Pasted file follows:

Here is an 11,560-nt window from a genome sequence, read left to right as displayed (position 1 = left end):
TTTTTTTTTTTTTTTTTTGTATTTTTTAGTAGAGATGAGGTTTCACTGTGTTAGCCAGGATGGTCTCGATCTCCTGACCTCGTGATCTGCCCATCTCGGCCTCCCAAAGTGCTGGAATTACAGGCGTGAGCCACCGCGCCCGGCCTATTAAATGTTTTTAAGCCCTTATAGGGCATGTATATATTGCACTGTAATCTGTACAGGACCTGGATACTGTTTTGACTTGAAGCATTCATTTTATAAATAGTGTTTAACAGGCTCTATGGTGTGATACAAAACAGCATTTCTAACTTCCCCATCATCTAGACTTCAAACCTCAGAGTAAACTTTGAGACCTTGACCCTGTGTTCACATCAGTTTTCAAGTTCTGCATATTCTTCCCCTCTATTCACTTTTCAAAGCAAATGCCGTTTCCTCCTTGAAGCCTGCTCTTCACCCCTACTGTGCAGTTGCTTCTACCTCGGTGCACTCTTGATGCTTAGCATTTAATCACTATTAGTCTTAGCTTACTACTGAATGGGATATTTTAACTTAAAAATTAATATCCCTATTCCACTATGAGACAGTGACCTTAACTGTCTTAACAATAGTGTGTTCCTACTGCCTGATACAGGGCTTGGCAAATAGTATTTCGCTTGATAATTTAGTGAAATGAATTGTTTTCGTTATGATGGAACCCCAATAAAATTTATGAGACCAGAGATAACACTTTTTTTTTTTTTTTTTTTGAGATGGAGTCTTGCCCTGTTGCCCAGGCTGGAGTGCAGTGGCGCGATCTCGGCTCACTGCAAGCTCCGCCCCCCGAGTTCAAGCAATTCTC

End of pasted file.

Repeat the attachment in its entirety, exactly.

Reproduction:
Here is an 11,560-nt window from a genome sequence, read left to right as displayed (position 1 = left end):
TTTTTTTTTTTTTTTTTTGTATTTTTTAGTAGAGATGAGGTTTCACTGTGTTAGCCAGGATGGTCTCGATCTCCTGACCTCGTGATCTGCCCATCTCGGCCTCCCAAAGTGCTGGAATTACAGGCGTGAGCCACCGCGCCCGGCCTATTAAATGTTTTTAAGCCCTTATAGGGCATGTATATATTGCACTGTAATCTGTACAGGACCTGGATACTGTTTTGACTTGAAGCATTCATTTTATAAATAGTGTTTAACAGGCTCTATGGTGTGATACAAAACAGCATTTCTAACTTCCCCATCATCTAGACTTCAAACCTCAGAGTAAACTTTGAGACCTTGACCCTGTGTTCACATCAGTTTTCAAGTTCTGCATATTCTTCCCCTCTATTCACTTTTCAAAGCAAATGCCGTTTCCTCCTTGAAGCCTGCTCTTCACCCCTACTGTGCAGTTGCTTCTACCTCGGTGCACTCTTGATGCTTAGCATTTAATCACTATTAGTCTTAGCTTACTACTGAATGGGATATTTTAACTTAAAAATTAATATCCCTATTCCACTATGAGACAGTGACCTTAACTGTCTTAACAATAGTGTGTTCCTACTGCCTGATACAGGGCTTGGCAAATAGTATTTCGCTTGATAATTTAGTGAAATGAATTGTTTTCGTTATGATGGAACCCCAATAAAATTTATGAGACCAGAGATAACACTTTTTTTTTTTTTTTTTTTGAGATGGAGTCTTGCCCTGTTGCCCAGGCTGGAGTGCAGTGGCGCGATCTCGGCTCACTGCAAGCTCCGCCCCCCGAGTTCAAGCAATTCTC